If Exaggerator turns the tables on his nemesis, it likely will be because he’s built for the longer distances. His bloodline includes Seattle Slew, and he was sired by Curlin, who finished in the money in all three Triple Crown races of 2007.
Another factor working in Exaggerator’s favor: Kent Desormeaux, a three-time Derby winner who knows how to thread his way through a big pack, will be riding him.
Maybe it’s a bad omen that Gun Runner’s lone defeat in five starts came at Churchill Downs last November, when he faded to fourth after leading at the top of the homestretch.
But he won his other four outings, including the 1 1/8-mile Louisiana Derby in late March, where he breezed home with a comfortable 4 1/2-length margin. He also has created quite the buzz in Louisville by ranking No. 1 in the Kentucky Derby points standings, which determine who qualifies for the world’s most prestigious horse race.
A Gun Runner victory would be marvelously well-timed for trainer Steve Asmussen, who recently was elected to his sport’s Hall of Fame but still hasn’t won the Derby. It also would elevate the status of jockey Florent Geroux, a popular Frenchman whose star has been ascending rapidly lately and who’s making his Derby debut.
If you believe that everyone is entitled to an off day, including four-legged beasts, then Mohaymen might be the horse for you.
According to Odds Shark, Mohaymen attracted a lot of the early Derby wagering and might have ranked as a co-favorite if not for the Florida Derby. Mohaymen went off as the 4-5 betting favorite in that race but created serious doubts by finishing fourth, 8 1/4 lengths behind Nyquist.
That’s Mohaymen’s only defeat, and trainer Kiaran McLaughlin has dismissed it.
“It was the only two bad minutes he’s had since he came into the barn,” McLaughlin told reporters. “June 23 he came in, and he worked two weeks later. Since then, he’s never missed a day. He’s never had a bad moment, except that day for two minutes.”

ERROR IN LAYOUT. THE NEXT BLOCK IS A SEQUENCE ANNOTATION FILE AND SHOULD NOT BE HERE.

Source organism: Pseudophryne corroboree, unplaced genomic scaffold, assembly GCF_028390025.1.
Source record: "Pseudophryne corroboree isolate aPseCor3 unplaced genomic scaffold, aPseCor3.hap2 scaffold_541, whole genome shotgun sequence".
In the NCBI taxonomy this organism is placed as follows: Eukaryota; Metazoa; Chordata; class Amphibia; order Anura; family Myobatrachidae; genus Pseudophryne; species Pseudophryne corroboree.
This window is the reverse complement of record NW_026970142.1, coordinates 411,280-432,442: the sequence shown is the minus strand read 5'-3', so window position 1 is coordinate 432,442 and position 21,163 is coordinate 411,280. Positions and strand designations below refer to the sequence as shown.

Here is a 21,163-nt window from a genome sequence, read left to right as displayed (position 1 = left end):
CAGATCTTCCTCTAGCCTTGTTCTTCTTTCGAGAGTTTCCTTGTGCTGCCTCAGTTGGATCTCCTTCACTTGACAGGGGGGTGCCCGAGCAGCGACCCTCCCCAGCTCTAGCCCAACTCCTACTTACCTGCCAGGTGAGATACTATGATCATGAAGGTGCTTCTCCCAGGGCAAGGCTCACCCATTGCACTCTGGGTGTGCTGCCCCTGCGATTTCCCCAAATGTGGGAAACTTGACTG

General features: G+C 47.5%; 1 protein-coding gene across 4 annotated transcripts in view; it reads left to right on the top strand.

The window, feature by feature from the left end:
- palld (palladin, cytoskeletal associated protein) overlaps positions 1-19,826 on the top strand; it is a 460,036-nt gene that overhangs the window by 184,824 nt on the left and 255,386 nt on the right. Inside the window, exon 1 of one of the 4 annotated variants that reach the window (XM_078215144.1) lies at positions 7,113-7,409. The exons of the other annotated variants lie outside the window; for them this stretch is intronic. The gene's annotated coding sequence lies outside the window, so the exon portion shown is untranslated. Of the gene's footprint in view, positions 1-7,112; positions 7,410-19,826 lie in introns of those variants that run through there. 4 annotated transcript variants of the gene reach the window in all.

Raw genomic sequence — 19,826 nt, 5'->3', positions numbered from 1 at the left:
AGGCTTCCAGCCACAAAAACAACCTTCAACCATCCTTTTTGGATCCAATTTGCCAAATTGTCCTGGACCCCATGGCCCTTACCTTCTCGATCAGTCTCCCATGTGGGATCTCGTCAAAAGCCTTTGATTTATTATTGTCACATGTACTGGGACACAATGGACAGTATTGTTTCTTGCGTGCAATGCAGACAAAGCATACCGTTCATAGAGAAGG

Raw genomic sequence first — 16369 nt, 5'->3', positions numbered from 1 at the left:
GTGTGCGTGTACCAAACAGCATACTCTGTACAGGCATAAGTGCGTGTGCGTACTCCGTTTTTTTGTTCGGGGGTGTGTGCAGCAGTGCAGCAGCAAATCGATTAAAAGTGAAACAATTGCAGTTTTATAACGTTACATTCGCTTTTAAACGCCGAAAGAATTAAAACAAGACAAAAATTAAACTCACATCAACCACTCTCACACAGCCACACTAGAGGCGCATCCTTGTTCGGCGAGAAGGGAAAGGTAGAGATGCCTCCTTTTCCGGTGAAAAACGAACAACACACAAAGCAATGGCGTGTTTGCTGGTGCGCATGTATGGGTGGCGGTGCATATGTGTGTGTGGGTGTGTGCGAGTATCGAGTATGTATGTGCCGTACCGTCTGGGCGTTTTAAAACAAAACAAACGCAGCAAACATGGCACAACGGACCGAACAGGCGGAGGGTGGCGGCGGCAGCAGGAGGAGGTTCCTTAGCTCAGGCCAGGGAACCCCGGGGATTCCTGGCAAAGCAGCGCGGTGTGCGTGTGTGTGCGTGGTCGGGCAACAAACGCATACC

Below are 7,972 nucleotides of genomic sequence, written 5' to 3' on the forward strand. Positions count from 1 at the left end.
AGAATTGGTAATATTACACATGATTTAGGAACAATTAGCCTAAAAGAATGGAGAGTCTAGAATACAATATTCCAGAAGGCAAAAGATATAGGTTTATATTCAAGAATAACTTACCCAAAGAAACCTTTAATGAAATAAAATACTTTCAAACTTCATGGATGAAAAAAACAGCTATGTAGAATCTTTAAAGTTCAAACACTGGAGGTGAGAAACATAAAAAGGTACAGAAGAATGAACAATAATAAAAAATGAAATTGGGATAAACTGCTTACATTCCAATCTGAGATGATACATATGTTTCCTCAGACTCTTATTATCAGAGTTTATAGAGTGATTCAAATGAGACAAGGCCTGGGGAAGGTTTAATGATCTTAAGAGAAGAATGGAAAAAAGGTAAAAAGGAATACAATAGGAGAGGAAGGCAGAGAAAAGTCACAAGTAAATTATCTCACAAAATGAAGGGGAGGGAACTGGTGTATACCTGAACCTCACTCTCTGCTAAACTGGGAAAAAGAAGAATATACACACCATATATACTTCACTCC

Mohaymen's bloodline includes Secretariat, whose history provides a reason not to get overly pessimistic about that one bad race. In Secretariat’s final Derby prep in 1973, he had a flat performance while finishing third at the Wood Memorial, but then proceeded to dominate the Triple Crown season.
Mohaymen, by the way, means “dominant” in Arabic.
Baffert’s horses have been such consistent performers in Triple Crown races that no handicapping of the Derby is complete until his entries are considered. The legendary trainer's lone entry in this year's race is Mor Spirit.
His great-grand-sire was Seattle Slew, and in seven races, Mor Spirit has won three and never finished worse than second.
For this race, Baffert has teamed with a fellow Hall of Famer, jockey Gary Stevens, whose three Derby victories include winning aboard the Baffert-trained Silver Charm in 1997. If they can recapture that magic, they could be worthy successors to American Pharoah.
The bottom line
So will there be a repeat Triple Crown winner? Probably not. The odds are always against it.
But the way we view the possibility of a Triple Crown has no doubt been skewed somewhat by that 37-year drought. There were several horses during that span who won two jewels of the crown but missed out on the third because of fluke injuries or bad racing luck. Big Brown, Smarty Jones and Funny Cide easily could have already given us three other Triple Crown winners this century.
Nyquist ranks as strong a candidate to win the Derby as any of them did, stronger than once-beaten American Pharoah was last year. Nyquist also already defeated the horse that was perceived to be his greatest rival, Mohaymen, keeping his record blemish-free to date.
The Derby also has been more predictable in recent years, with three consecutive favorites delivering: Orb, California Chrome and American Pharoah.
Nyquist must first handle the 1 1/4-mile distance and leave Kentucky in sound health. Perhaps we'll then see a lucky 13th Triple Crown winner.
Tom Weir covered 12 Kentucky Derbys as a columnist for USA Today.